So I guess at this point I should explain why this is my favorite show of all time. For one thing, I GRIEVOUSLY disagree with your assertion about the "Weekapaug" (which has some really killer funk in the middle), which pairs with the "Mike’s Song" to create an all-timer "Groove" at least in the neighborhood of the 12/7/95's and 7/17/98's of the world. Toss in that magnificent "Hood" and some great second-quarter song selection, and that basically separates what you hear as a reasonably good first set with what I hear as one of the greatest first sets ever played. I think we’re in agreement on the greatness of that "Halley’s" jam and "Tweezer" -> "BEK" segment; I will say that I think the "BEK" is the stronger part of that second jam segment, since Trey basically spent the latter half of the "Tweezer" jam circling around "BEK" like two eighth graders warily eyeing each other at a Sadie Hawkins dance before he tells the guys to move into it with him. It worked out, though, so hey. I personally think the "Piper" is fine more than flat (it’s transitional, the same way it was transitional between the weirdo "Kill Devil Falls" and filth-and-fury "Twist" in 12/31/15 Set 2), and the "Antelope" is a cut above standard, proof that 1997 "Antelopes" darn near approached the 94-95 peak we usually associate with "Antelope." So, again, a little bit above “ordinary” there, and while I’m fine with a less jam-heavy second quarter, when you get that slice of nastiness in the fourth quarter, it definitely boosts things for me.
I noted that you could find no particular fault with 11/22/97, and that’s the same thing with me - some folks might hear a solid show with no real standouts, and I hear a show with no flaws that’s buttressed by both a magnificent setlist (to quote myself, because I’m that kind of jerk, it basically screams “we are going to jam all night, and you are going to like it”) and some A+ jams, glued together with the absolute purple patch of playing the band was enjoying in that four week span between November and December 1997. So there you go, that’s my argument. I can FEEL you still giving me the stink-eye, so the floor is yours.
Funky: Smell me, you can smell me giving you th… wait, is that how it works? #science. n00b, your breadth of knowledge is as boundless as a Las Vegas buffet, and twice as tempting to indulge. But, alas, I am having a moment of clarity, not gluttony! I am realizing how similar our agreements are when defining our own favorite songs/sets/shows, and how similar our dissections of shows/sets/songs that we prefer less so. An interesting paradox. We like different elements of Phish for the same reasons, and we, well, not dislike, but do not prefer certain, differing elements of Phish for the same reasons. Did we just solve democracy once and for all?! Are we really not so different, you and I? Funky/n00b 2020: Forward Not Backward, Upward Not Forward, and Always Twirling, Twirling, Twirling Towards Freedom! Oh, wait that was Kodos. But before we order our miniature American flags and lawn signs, I noticed another interesting pattern in our conversation about trying to quantify and qualify a best show ever: we’ve only mentioned shows in 1997. Well, I suppose I know that was intentional on your end, but not entirely so on mine. My beloved 2003 “Gins” are mutiny-ing as we speak, but rest easy, jam juggernauts, I was merely making comparisons within the framework of one year, as to set up our beloved n00b and jaded vet alike for the next, and easily greatest episode of Take the Bait: Winter 2003 - Best Tour Ever?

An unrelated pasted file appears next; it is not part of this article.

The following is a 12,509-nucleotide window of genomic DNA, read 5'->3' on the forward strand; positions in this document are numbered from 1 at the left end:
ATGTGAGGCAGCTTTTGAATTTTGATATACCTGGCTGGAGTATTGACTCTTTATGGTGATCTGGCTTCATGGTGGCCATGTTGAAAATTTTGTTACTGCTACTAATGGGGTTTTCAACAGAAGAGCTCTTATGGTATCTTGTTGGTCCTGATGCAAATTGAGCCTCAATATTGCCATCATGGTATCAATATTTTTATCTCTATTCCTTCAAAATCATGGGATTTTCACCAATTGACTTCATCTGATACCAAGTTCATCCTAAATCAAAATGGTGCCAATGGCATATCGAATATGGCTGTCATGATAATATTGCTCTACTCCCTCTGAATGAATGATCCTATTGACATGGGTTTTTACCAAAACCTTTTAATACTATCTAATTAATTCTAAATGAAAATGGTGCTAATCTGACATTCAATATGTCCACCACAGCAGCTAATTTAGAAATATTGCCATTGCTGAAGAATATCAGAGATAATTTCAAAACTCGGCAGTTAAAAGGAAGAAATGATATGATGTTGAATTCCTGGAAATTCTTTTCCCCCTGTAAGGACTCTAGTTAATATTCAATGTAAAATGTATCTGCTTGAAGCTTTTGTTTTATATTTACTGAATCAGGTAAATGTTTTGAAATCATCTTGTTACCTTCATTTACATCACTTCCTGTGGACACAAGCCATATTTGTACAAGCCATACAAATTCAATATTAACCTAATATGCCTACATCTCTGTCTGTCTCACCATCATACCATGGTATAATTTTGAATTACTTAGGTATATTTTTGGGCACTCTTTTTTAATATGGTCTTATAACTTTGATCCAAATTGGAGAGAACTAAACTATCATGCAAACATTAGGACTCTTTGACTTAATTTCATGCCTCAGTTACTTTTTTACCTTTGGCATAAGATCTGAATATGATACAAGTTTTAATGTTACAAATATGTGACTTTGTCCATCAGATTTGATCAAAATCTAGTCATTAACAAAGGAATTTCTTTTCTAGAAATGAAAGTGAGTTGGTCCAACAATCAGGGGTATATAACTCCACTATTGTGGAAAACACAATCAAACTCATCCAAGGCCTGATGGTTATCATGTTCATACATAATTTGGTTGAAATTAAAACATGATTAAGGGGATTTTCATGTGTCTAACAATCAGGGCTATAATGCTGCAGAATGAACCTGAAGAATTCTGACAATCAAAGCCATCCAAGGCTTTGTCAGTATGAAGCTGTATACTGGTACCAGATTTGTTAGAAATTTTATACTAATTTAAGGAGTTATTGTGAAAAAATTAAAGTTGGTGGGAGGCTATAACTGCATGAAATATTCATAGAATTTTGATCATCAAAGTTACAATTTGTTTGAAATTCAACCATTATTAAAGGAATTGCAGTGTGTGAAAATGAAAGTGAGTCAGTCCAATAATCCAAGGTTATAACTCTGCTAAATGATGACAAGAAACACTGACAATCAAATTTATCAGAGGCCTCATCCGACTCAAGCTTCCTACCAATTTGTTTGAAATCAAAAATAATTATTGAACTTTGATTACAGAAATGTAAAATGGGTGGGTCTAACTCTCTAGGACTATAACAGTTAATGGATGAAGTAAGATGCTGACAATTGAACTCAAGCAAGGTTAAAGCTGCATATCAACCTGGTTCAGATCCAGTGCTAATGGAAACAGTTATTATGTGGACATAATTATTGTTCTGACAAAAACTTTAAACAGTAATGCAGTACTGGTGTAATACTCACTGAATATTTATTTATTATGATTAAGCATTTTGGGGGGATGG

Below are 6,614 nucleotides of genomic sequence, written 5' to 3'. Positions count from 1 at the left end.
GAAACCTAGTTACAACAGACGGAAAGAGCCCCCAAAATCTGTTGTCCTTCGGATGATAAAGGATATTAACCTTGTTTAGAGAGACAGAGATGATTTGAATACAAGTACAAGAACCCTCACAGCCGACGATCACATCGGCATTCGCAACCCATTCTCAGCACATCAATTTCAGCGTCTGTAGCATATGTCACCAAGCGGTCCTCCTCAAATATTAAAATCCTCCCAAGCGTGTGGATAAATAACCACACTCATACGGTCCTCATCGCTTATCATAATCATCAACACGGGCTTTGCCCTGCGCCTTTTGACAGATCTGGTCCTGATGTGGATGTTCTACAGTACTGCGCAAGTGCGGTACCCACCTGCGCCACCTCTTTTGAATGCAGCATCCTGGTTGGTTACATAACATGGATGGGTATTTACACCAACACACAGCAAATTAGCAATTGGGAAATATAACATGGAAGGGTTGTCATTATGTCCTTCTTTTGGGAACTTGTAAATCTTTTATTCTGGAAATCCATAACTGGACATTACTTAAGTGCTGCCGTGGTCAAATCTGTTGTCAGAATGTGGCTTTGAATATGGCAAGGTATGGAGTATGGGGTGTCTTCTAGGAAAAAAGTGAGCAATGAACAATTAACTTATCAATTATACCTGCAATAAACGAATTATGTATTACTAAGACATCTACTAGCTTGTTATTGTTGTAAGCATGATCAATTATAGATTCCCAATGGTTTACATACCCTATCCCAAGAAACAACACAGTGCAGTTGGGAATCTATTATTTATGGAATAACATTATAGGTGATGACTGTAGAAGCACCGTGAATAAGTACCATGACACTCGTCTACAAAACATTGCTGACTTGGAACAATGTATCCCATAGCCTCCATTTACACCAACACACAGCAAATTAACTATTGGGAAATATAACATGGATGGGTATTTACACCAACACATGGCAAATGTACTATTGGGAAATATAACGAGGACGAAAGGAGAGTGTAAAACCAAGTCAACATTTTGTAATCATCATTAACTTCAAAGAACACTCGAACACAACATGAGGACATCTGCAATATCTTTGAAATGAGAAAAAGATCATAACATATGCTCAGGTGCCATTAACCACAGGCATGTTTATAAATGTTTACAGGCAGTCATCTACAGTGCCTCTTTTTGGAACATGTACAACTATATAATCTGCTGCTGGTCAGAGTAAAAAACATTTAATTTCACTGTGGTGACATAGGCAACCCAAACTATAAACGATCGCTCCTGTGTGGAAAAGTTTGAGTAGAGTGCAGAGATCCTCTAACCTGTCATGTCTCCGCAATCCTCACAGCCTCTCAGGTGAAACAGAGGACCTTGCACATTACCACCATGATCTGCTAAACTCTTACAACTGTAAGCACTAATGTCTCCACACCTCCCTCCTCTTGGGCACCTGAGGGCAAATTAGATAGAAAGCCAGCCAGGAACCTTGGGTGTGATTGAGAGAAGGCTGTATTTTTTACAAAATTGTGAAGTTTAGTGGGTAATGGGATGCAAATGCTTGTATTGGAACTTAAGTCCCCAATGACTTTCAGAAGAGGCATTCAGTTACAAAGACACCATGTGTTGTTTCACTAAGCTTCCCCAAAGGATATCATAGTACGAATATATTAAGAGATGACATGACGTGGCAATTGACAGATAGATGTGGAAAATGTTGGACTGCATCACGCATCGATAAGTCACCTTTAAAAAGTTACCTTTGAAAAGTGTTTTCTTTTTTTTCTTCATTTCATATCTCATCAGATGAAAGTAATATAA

n00b: Wowee, we’re really gonna peak with our third episode, huh? I’ve always thought the only things that separate us are our feelings regarding pants and our feelings regarding 2003, and only one of those topics would pass .net’s muster, so I guess 2003 it is. So to briefly sum up what we’ve learned today - 11/22/97 is my favorite show, you like it fine but wouldn’t have it anywhere near your favorite shows, and that 11/19/97 Wolfman’s really DOES fall apart when the second half rolls around. Now let me return to my hyperbaric chamber to rest up and prepare for something completely different.
Funky: I think my mom is the only person who has read all of this so far, well, besides the .net overlords, who seem to be skulking about stage right with two very large hook-like-apparatuses... so yeah let’s just swing for the fences next time around. As truly exceptional and fluid as 11/22/97 is, despite that “dull spot” in “Piper” > “Antelope,” and a at-times noodly “Weekapaug,” and as complete and varied as 11/19/97 is, despite having some borderline unlistenable +/- 15 minutes that make up 20% of the second set, our discourse has shown that we Phish fans aren’t so different. Although I do not agree, I have no actual qualms with your assertion of 11/22/97 being in the pantheon of Phish shows. Your ideas and insight make sense, yet, I still don't fully subscribe to them. And isn’t that the real prize, civil and respectful debate? No. It isn’t. Being right is the real prize and there are only so many internet pointz to go around. I reject your reality and insert my own, as I would hope you have with mine. Now THAT’S democracy!
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March 27, 1993
25 years ago
Set 2: Buried Alive > Halley's Comet > It's Ice > Bouncing Around the Room, Chalk Dust Torture, The Man Who Stepped Into Yesterday > Avenu Malkenu > The Man Who Stepped Into Yesterday > Mike's Song > I Am Hydrogen > Weekapaug Groove, Hold Your Head Up > Cracklin' Rosie > Hold Your Head Up, Poor Heart > Golgi Apparatus
 Beginning featured Trey on acoustic guitar.
 Fish on trombone.
 All Fall Down signal in intro.